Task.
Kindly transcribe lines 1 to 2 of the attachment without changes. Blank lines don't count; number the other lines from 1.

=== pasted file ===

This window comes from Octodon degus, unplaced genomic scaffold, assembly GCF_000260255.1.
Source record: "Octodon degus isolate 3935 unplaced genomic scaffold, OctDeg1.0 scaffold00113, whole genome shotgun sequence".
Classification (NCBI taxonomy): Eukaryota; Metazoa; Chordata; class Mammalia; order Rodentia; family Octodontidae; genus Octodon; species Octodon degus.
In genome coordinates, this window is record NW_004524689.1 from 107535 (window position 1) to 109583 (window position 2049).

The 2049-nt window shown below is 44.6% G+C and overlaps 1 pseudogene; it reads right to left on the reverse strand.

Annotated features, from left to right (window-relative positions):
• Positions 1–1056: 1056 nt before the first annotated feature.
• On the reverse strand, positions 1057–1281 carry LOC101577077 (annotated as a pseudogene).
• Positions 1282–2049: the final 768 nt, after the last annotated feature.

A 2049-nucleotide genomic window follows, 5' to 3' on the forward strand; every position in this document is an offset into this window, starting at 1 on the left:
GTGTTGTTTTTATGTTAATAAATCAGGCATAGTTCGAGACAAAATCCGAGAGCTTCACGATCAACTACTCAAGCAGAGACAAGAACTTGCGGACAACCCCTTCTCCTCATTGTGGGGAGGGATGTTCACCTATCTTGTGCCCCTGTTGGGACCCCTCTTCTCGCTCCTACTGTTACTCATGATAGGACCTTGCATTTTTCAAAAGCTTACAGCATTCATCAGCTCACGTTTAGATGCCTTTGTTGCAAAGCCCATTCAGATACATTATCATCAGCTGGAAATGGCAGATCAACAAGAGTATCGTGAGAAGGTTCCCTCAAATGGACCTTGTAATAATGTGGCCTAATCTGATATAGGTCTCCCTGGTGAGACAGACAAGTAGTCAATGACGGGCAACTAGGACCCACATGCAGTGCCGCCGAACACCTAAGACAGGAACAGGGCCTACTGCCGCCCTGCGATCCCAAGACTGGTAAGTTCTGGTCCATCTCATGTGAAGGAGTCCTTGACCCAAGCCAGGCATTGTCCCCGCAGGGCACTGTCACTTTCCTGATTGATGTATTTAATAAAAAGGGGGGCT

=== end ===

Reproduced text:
This window comes from Octodon degus, unplaced genomic scaffold, assembly GCF_000260255.1.
Source record: "Octodon degus isolate 3935 unplaced genomic scaffold, OctDeg1.0 scaffold00113, whole genome shotgun sequence".